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Topics: Home Remodeling, Kitchens | October 17, 2019

70% of Northern Virginia baby boomers are choosing to remain in the area and in their much-loved homes as they age, according to the Northern Virginia Aging Network. So what can a homeowner do to make this a reality, considering their home’s initial layout might not be best suited for this possibility?

The answer: aging in place interior design and home remodels, which are focused on functionality, accessibility, visual appeal and life-long solutions. Remodeling a home to create single-floor living offers tremendous benefits, as a bump-out addition can provide more square footage in the kitchen and family room, as well as the possibility of a main level master suite, providing homeowners who want to remain in their original homes many years of that option.

Moss Building & Design experts are certified in Universal Design and Aging in Place, with vast experience remodeling kitchens, additions, and bump-outs to help homeowners age in place safely, comfortably, and conveniently. Here are some of our favorite kitchen design trends to consider for a bump out addition:

Clutter-Free Cabinetry

Clutter contributes to accidents, so it is important to have enough easily accessible storage space. Several cabinet features can provide cost-effective solutions:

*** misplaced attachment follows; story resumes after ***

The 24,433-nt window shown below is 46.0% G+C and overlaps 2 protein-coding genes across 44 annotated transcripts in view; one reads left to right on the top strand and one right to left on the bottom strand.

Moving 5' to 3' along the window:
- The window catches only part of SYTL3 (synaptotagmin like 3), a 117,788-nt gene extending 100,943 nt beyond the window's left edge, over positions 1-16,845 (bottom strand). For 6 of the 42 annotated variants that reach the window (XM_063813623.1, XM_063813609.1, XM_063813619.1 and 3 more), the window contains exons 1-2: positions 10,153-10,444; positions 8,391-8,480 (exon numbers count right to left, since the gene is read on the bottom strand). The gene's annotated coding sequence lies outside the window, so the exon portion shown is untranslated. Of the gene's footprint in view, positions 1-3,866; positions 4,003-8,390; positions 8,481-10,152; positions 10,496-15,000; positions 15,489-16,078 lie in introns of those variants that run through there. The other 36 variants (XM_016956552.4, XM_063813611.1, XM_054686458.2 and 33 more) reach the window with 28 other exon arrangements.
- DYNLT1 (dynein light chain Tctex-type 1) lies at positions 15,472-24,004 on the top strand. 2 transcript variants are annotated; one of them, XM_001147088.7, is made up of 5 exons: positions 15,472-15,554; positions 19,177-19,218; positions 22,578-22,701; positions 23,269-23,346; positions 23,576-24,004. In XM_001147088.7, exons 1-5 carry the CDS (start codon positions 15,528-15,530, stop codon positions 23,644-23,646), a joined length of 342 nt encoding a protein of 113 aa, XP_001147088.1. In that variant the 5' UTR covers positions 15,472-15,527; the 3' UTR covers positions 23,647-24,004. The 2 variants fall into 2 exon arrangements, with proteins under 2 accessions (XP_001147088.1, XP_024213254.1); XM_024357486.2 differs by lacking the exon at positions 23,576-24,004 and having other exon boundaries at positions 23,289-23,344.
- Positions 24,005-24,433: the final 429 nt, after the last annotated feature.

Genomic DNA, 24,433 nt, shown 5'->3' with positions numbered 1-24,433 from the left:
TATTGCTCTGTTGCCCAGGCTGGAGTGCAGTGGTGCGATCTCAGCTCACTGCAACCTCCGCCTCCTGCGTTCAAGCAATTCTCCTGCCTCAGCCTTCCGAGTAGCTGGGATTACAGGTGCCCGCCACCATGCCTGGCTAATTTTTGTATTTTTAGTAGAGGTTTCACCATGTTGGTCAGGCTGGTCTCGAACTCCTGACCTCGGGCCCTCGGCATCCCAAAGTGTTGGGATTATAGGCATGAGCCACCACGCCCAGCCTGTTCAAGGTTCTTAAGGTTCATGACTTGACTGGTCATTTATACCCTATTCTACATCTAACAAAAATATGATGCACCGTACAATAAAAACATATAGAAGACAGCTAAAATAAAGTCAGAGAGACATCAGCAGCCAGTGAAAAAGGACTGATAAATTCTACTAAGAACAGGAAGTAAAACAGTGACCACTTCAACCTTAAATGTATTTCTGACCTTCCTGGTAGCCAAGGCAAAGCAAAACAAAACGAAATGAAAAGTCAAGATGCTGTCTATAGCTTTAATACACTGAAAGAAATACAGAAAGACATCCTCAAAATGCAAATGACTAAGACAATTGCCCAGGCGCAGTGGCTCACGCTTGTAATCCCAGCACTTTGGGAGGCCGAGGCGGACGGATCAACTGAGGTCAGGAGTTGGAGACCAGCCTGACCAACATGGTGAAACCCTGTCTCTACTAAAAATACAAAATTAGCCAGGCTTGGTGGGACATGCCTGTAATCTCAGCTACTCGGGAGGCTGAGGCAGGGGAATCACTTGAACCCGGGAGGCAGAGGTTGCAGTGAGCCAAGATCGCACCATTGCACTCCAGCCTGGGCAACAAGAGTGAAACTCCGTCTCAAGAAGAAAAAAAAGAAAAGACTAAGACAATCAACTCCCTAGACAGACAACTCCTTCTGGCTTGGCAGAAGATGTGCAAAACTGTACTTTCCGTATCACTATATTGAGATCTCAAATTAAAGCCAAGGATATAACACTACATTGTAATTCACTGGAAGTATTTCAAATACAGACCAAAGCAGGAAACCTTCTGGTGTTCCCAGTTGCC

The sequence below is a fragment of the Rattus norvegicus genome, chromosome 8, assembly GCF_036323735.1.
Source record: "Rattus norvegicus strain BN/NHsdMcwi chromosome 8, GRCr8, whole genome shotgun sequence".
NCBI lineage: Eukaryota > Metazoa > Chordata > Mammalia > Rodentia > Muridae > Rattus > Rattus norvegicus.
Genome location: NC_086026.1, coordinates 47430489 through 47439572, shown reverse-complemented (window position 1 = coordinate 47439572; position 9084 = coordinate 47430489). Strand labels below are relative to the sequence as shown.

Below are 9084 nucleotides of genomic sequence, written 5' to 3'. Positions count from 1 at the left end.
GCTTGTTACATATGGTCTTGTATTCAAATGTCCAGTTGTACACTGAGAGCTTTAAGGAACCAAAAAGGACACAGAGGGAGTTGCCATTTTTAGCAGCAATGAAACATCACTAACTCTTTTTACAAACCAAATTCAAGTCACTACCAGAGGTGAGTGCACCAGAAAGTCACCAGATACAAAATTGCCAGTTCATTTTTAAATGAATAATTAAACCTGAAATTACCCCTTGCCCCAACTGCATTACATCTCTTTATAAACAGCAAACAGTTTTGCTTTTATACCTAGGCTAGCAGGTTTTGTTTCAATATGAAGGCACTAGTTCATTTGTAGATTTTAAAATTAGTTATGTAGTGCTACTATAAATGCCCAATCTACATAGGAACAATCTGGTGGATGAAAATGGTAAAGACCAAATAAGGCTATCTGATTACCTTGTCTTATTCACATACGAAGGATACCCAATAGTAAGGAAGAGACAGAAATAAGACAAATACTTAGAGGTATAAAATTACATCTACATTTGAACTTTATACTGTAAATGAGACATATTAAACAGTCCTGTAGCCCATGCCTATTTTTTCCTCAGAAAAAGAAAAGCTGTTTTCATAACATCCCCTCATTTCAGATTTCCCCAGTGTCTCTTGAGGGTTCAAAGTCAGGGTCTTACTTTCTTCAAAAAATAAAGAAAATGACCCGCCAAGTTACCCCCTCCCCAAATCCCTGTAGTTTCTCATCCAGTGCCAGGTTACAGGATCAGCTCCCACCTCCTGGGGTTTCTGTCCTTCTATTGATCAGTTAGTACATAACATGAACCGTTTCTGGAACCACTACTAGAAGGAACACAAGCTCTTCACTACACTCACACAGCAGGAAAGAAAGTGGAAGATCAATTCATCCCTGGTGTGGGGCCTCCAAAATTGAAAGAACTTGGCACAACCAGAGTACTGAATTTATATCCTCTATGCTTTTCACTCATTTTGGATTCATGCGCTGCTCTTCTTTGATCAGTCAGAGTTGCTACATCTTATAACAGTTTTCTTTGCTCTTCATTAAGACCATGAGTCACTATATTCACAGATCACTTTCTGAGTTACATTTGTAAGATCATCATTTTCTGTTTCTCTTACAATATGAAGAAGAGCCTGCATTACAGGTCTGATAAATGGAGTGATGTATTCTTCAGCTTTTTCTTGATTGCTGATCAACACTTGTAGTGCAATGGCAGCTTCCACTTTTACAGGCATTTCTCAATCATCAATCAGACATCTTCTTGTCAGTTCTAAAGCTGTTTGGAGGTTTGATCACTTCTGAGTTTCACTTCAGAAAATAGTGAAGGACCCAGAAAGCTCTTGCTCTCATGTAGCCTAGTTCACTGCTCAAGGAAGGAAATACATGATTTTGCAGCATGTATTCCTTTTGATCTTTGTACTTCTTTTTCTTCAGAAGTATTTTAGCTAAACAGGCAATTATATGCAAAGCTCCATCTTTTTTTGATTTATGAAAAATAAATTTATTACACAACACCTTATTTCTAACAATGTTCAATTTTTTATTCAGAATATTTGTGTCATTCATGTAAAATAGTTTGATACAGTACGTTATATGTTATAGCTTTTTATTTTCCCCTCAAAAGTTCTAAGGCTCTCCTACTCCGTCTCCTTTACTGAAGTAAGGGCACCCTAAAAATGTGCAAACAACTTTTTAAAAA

• Mount upper cabinets three-inches lower than the standard height or install pull-down shelving
  • Install a Lazy Susan inside deeper corner cabinets or upper shelves
  • Utilize slide-out shelving in the pantry or lower cabinets to prevent the need to bend over
  • Install wider drawers to accommodate large-handle utensils, full-size oven mitts, and jar openers
  • Replace cabinet hardware with wide pull-handles or D-shaped cup-pulls for homeowners with arthritis

No-Slip Flooring

According to the AARP, the majority of serious senior accidents are due to falls in the home. When remodeling to age in place, the best flooring options are low-pile carpet, textured vinyl, cork, or non-slip tile. Regardless of the type of flooring you install, keep it clean:

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  • Install non-glare flooring and non-slip flooring with a commercial rubber mat for anti-fatigue.
  • Avoid a tripping hazard with flush thresholds between rooms or flooring materials, and do not use throw rugs
  • Choose smaller tiles (if you desire tile in the kitchen or bathroom) as more grout lines offer more texture

Multi-Level Prep Areas

The ideal kitchen allows for mobility and easy access. Being comfortable while cooking and baking is important to keep homeowners safe in the kitchen:

  • Create a countertop work space that allows for 30-inches-wide and 27-inches-high leg room while sitting and between 28-inches to 32-inches high for comfortable arm maneuvering while prepping
  • Consider varying heights for your countertops. A standard height of 35-inches for a large section is ideal for the majority of family using the kitchen, a lower section at 30-inches for those, like Grandma, who need to sit while prepping, and a 42-inch section for taller adults is a good balance